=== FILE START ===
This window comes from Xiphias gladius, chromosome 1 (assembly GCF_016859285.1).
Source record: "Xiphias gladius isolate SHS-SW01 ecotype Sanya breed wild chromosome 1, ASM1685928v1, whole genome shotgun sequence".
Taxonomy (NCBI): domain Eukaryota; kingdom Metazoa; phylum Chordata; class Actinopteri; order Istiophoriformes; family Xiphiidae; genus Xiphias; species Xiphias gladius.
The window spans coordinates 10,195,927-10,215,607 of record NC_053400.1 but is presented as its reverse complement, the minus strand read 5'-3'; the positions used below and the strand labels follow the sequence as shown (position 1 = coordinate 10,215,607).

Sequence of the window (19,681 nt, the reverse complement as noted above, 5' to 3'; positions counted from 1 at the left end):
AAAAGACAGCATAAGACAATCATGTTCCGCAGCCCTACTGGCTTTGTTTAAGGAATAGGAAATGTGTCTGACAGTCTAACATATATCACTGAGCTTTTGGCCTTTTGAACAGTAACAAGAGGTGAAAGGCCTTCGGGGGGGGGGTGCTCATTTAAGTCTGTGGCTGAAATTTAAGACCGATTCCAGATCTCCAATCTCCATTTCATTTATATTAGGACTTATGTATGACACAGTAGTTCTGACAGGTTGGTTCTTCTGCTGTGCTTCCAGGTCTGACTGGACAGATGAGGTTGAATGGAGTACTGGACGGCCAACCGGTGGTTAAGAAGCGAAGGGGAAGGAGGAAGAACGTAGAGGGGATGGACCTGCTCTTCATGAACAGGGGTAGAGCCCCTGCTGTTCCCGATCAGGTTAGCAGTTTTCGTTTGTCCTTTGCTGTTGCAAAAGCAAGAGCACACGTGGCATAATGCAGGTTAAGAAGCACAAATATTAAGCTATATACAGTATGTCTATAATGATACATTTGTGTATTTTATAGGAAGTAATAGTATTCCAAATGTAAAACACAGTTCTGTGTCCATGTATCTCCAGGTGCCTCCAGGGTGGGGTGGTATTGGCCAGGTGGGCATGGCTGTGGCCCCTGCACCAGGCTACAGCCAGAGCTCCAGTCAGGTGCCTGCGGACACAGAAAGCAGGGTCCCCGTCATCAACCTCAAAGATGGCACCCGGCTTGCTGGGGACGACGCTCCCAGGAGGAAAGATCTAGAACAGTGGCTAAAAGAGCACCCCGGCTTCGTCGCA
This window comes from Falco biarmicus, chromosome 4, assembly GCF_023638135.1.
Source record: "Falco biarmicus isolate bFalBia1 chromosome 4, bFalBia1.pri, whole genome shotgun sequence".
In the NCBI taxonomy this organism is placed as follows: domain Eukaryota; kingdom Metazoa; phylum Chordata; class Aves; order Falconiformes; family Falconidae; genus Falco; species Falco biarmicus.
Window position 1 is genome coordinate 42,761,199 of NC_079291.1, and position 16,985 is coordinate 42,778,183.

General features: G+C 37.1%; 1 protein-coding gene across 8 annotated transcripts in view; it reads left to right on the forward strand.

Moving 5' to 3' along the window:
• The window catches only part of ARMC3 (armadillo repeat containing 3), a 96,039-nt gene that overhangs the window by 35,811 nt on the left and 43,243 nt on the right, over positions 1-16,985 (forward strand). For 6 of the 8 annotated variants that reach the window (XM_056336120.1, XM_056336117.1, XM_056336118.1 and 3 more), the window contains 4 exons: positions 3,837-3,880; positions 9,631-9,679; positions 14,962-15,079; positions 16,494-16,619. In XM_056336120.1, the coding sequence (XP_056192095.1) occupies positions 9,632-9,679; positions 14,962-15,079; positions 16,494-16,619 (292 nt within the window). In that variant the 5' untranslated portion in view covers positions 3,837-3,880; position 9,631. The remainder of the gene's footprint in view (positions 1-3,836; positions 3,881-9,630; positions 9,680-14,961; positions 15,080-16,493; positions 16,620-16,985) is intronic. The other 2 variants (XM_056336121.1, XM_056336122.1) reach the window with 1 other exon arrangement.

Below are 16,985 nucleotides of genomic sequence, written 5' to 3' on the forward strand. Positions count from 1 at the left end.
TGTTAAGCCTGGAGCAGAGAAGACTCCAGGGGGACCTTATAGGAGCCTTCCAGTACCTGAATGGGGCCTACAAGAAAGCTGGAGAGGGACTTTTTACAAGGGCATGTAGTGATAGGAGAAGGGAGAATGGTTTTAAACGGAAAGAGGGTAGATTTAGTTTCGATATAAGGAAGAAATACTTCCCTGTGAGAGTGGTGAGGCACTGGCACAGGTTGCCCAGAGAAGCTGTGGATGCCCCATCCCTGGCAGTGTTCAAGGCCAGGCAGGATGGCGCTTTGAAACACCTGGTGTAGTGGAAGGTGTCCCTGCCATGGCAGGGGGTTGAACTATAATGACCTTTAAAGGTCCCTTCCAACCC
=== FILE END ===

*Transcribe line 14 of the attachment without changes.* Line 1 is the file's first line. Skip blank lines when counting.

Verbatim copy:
Below are 16,985 nucleotides of genomic sequence, written 5' to 3' on the forward strand. Positions count from 1 at the left end.